At around 6:30 p.m., Rotarian Bob Waters estimated that a minimum of 300 meals had been delivered, with at least as many take-outs.

“We’re going to be somewhere over 1,000, I’m sure,” he stated.

Waters said the dinner can only be provided with help from Saron Church members and a number of people who just decide to volunteer their time.

“It takes everybody to pull this whole thing off. The help in the kitchen kind of rotates through with people coming in and asking what they can do and someone else in the line saying, ‘you can take my spot’. They’re dishing up noodles or whatever and that’s what it takes, because if it was just the Rotary Club we would never be able to do it because we just don’t have the membership,” he noted.

Waters explained that many of the deliveries are made to older people who just can’t get out, and Reverend Michael Roth agreed, stating that about 26 meals were delivered to Meadow Brook senior apartments at one time on Thursday.

“There are just a lot of people who are retired and elderly and don’t get out, and because we serve from five to seven they don’t like to be out after dark. There are a lot of people who, because this doesn’t actually happen on Christmas day, schedule their holiday meal around this. They’ll meet at one person’s house and then they’ll have the meals delivered and have their Christmas meals together tonight,” he explained.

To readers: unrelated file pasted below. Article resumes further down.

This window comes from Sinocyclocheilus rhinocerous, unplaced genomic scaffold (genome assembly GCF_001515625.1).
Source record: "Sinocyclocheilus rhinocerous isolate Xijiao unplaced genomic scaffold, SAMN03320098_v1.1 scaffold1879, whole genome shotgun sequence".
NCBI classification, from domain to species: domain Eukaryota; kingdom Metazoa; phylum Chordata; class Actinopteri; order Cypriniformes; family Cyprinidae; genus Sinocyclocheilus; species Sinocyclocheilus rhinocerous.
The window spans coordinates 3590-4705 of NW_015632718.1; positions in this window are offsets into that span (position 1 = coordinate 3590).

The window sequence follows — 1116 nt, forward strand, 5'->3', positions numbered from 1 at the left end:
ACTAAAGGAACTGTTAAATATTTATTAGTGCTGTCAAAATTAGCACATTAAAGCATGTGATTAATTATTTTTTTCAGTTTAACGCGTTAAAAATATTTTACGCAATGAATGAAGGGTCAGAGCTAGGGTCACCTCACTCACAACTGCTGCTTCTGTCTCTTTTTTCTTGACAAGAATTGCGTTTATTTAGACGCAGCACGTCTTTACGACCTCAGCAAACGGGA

Waters said the community meal helps out people in various ways, including something as simple as giving locals some human contact, since many people are just happy that somebody came to their door for a delivery.

“In the past I’ve seen where a lot of people will come and eat and then they’ll come through the line and say they need six to go home. [That family is] going to have six turkey dinners again tomorrow night, because at this time of the month I think a lot of people who are on assistance have used up all of the options. If they’re going to the food pantry, which I’m sure most of them are, they can only go once a month. They may have used up whatever food stamp allowance they have and so here it is a week before Christmas and they don’t have anything in the house. This provides a very highly needed option for them to come in and either eat here or take it home,” he stated.

Waters added that he enjoys helping provide a meal for the community, and that for him it is a family experience. His oldest son dished up meals to be delivered, his wife made deliveries, and his dad served desserts. His younger son helped last year, but this year he will not get back into town until Friday.

Roth said that although he knows the dinner included about 734 pounds of turkey and more than 260 pounds of ham he will not know how many people they served until they have had a chance to calculate how many plates and to-go containers were used.